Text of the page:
Frequency of communication during dating
By today's standards, the "Super-Wasp" is a very primitive shortwave/ham receiver but performance can be surprisingly good if the operator has patience and is willing to put in a few nights learning how the "Super-Wasp" works.
Shown to the left of the K-115 is the K-120 Audio Booster Unit, another Pilot module (though it is not called "Redi-Blox") for builders, that could be used if loud speaker volume was desired.The "Super-Wasp" kit sold for $29.50 including the five pairs of plug-in coils providing tuning coverage from 500 meters to 14 meters or about 600kc up to about 21.5mc.Detailed instructions, including a full size blue print, made assembly relatively easy and assured that each "Super-Wasp" could perform pretty much as expected.Pilot offered "Redi-Blox" assembled modules in the late twenties to enthusiasts to help ease the mechanical side of kit building.Around the time that the "Super-Wasp" was introduced, Pilot changed the name of the company to "Pilot Radio & Tube Corporation" (April, 1929.) "Super-Wasp" receivers were quite popular and sometimes were found in ham shacks of the late twenties and early thirties.As a result, don't be hasty to judge a poor performing set as a "bad design." Check the receiver over carefully.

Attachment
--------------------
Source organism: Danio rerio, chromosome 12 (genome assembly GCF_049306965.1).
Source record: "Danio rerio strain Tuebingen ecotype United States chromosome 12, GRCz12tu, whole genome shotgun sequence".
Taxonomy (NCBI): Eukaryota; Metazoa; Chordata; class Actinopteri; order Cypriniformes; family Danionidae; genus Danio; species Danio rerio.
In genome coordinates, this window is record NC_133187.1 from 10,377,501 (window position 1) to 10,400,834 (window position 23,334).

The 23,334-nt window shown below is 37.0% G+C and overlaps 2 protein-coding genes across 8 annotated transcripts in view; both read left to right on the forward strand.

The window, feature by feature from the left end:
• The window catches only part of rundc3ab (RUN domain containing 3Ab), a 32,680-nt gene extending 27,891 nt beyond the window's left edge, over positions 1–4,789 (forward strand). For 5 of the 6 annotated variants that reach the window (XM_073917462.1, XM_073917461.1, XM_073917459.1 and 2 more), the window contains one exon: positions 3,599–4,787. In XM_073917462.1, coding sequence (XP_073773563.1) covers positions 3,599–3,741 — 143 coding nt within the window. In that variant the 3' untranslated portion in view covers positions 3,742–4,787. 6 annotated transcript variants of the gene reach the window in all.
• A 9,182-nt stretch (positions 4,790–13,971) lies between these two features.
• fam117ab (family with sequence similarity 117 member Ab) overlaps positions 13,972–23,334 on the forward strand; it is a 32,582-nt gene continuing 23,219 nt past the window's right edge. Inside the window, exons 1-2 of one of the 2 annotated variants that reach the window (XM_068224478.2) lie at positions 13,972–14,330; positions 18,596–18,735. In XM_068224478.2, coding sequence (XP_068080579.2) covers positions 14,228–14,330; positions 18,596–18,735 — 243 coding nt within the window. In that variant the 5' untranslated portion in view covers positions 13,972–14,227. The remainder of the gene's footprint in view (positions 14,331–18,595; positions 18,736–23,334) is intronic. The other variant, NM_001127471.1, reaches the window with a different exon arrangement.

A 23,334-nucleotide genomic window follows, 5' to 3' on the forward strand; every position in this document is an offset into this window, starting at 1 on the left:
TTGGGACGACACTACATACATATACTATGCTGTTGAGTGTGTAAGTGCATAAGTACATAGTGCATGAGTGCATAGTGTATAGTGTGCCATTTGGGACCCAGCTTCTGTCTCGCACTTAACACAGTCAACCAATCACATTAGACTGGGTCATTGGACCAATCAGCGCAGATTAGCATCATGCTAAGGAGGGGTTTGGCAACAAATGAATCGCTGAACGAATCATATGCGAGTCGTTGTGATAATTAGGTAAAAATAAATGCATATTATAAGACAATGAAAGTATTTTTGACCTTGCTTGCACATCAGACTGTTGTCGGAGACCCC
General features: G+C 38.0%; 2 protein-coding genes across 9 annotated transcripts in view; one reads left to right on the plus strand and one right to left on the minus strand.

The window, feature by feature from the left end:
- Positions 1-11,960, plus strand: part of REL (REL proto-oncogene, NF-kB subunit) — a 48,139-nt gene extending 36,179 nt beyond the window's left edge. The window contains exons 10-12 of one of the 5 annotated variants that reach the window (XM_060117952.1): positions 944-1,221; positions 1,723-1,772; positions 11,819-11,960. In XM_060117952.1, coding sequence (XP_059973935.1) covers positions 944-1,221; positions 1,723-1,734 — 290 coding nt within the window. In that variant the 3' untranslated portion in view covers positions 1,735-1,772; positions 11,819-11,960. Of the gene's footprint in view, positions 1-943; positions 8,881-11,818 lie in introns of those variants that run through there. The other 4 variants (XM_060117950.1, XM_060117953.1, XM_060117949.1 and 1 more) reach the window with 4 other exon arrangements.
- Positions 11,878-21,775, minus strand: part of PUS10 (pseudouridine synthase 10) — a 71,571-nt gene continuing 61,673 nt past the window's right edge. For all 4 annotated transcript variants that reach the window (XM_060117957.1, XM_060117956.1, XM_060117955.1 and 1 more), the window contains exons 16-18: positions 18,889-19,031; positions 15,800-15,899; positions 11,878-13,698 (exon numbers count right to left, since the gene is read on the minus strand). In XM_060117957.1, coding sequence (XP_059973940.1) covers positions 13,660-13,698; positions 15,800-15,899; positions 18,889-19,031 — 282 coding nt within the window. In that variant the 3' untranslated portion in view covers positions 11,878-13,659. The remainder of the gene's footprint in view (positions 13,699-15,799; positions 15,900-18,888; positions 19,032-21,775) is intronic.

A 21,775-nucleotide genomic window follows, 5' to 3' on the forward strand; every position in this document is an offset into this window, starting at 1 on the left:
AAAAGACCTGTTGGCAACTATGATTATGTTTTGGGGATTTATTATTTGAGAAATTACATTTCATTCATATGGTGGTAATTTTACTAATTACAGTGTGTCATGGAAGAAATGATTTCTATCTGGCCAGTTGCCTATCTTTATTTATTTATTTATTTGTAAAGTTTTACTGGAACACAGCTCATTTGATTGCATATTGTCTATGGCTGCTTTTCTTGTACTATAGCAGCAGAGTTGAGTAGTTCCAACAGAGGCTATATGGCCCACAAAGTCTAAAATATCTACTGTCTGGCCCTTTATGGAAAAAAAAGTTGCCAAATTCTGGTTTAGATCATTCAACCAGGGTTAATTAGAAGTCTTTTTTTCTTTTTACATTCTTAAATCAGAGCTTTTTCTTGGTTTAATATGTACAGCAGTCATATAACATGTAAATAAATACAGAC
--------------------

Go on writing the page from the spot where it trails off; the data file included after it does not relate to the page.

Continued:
An inspection of the soldering will usually be a clue into the level of workmanship you will encounter in your receiver.
The stock circuit used a type 22 screen-grid tube as an RF amplifier, a 201-A as a regenerative detector and a 201-A tube as the first AF amplifier and a UX-112A as the second AF amplifier.
The user could substitute a 201A for the last audio stage and reduce the plate voltage and bias voltage if a UX-112A was not available.
The three tubes were usually 201-A and the circuit used a regenerative detector followed by two stages of transformer coupled AF amplification.
The kit included detailed instructions along with an assembly drawing.
The "Wasp" was introduced just as Shortwave Broadcasting was beginning to grow and everyone wanted to tune in to stations located in foreign countries.